Facts Matter: Ice cream won't make you vulnerable to COVID-19

An old message listing false information about the coronavirus is being delivered in a new format.

An audio message on Facebook Messenger offers ways people can avoid being infected with the virus, but none are backed up by evidence, according to

In the audio, a woman with a British accent said the information was sent “by a colleague who has a friend” who works with a doctor at a hospital in Spain's Canary Islands.

PolitiFact took a look at five of the claims made in the message:

• Medical professionals recommend staying hydrated, but the audio message said sipping water every 20 minute would prevent the infection. In a Twitter post, the World Health Organization said consuming water does not prevent COVID-19.

• Hanging your clothes in sunlight will not kill the virus. Sunlight doesn't have the UV intensity to kill the virus, and the WHO said the virus can be transmitted in all weather, including a hot climate.

• The U.S. Centers for Disease Control and Prevention, at, recommends taking 20 seconds each time you wash your hands but does not say, as stated in the message, to wash your hands every 20 minutes.

• The audio post also tells people to “avoid eating and drinking cold things.” But there is no evidence to support that. A fake post last month, which was attributed to UNICEF, told people to avoid ice cream. The organization later debunked that claim.

Fauci's facts off on Italy's travel ban

Dr. Anthony Fauci, the highly respected immunologist and director of the National Institute of Allergy and Infectious Diseases, has made frequent TV appearances as part of the White House Coronavirus Task Force to talk about the disease.

But he didn't have his facts straight about Italy's flight ban, <URL destination="">according to The Washington Post.

</URL>During a March 19 interview on NBC News, Fauci touted President Donald Trump's decision to restrict travel for non-U. S. citizens from China, effective Feb. 2, and from Europe, on March 11.

“Unfortunately, Italy did not do that,” Fauci said. “They had an open border; they let people in.”

In response to the coronavirus outbreak, the WHO declared a global health emergency on Jan. 30. The next day, Italy's prime minister declared a state of emergency and banned all flights to and from China, even as the WHO recommended not restricting travel, the Post said. The measure also included a health check of anyone on a flight to Italy.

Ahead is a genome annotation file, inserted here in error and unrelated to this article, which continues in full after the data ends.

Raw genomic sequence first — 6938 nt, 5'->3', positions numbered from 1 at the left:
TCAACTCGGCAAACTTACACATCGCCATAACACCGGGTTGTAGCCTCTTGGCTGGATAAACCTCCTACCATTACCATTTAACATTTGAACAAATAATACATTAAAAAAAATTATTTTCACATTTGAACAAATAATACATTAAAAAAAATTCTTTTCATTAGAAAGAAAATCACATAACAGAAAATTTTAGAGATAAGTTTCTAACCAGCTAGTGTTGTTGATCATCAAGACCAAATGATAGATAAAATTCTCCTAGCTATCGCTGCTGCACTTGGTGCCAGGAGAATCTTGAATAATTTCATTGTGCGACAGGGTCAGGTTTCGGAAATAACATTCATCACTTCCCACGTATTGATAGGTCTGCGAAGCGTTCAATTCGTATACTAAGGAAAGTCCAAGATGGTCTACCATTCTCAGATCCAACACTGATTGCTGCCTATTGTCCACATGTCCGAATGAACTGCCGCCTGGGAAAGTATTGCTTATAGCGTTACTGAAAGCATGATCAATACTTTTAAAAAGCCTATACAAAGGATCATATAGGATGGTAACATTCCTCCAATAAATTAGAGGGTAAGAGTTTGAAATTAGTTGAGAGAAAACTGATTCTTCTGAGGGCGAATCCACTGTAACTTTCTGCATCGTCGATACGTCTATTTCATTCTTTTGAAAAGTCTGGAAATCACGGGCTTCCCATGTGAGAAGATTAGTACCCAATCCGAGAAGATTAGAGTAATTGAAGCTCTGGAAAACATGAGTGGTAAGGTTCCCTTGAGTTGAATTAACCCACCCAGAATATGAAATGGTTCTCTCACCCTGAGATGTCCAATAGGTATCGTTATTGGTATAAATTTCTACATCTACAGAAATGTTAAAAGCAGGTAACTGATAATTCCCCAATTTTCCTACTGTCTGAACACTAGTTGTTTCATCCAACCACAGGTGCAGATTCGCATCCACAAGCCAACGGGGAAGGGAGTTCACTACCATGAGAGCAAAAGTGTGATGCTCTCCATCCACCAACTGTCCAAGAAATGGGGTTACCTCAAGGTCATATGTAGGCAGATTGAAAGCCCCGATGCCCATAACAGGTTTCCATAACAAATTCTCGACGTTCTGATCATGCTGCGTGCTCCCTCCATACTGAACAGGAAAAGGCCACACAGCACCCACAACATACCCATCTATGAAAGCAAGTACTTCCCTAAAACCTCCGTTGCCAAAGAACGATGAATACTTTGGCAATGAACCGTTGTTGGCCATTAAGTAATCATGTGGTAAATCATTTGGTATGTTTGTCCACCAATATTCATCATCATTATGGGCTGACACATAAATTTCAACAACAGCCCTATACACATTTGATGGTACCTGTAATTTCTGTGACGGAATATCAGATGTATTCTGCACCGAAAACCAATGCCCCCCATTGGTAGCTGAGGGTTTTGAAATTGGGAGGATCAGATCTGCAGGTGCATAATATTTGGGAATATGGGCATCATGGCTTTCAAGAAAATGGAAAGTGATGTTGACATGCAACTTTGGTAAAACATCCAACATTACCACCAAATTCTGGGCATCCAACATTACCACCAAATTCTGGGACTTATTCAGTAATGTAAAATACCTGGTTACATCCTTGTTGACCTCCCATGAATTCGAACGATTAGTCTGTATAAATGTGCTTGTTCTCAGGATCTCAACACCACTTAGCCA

At that time, there were only two known cases of coronavirus in Italy. But health officials believe the virus had already been in the country for weeks and, by the time Italy stopped travel, “the horse was already out of the barn,” the Post said.

Government not paying for census response

Recent social media posts have falsely claimed people will receive money for filling out the census, according to The Associated Press.

The posts, encouraging users to fill out census forms that were mailed out earlier this month, claim responders will receive a stimulus check from the federal government.

Late Wednesday, the Senate passed a $2.2 trillion rescue package designed to boost the economy that has been hurt by the coronavirus pandemic. The House of Representatives approved the package on Friday.

But if Americans receive money from that package, it won't be because of the census, the AP said. Federal law prohibits the government from sharing or using census information for anything other than statistics — so it definitely couldn't be used to issue stimulus checks.

“Your answers cannot be used to impact your eligibility for any government benefits, including any potential stimulus package,” the U.S. Census Bureau said in a statement last week

The federal government conducts a census every 10 years.

No new virus

Despite rumors, experts do not know of a person who died from a new hantavirus in China, according to a new Federal Emergency Management Agency website at

For one thing, hantavirus is not new. It was first observed in the 1950s in Asia during the Korean War, according to the CDC, and in the United States in 1993 in the Four Corners area in the Southwest. It is spread to humans through contact with the waste products of infected rodents. Transmission from one human to another may occur, but is extremely rare.

The federal government's new rumor-busting effort joins as a source of information about the outbreak.

FEMA has used a rumor control website in the past during other disasters, such as Hurricane Katrina.

“We field a lot of calls on the national level,” said Kevin T. Sur, FEMA external affairs officer for DuPage County.

• Bob Oswald is a veteran Chicago-area journalist and former news editor of the Elgin Courier-News. Contact him at

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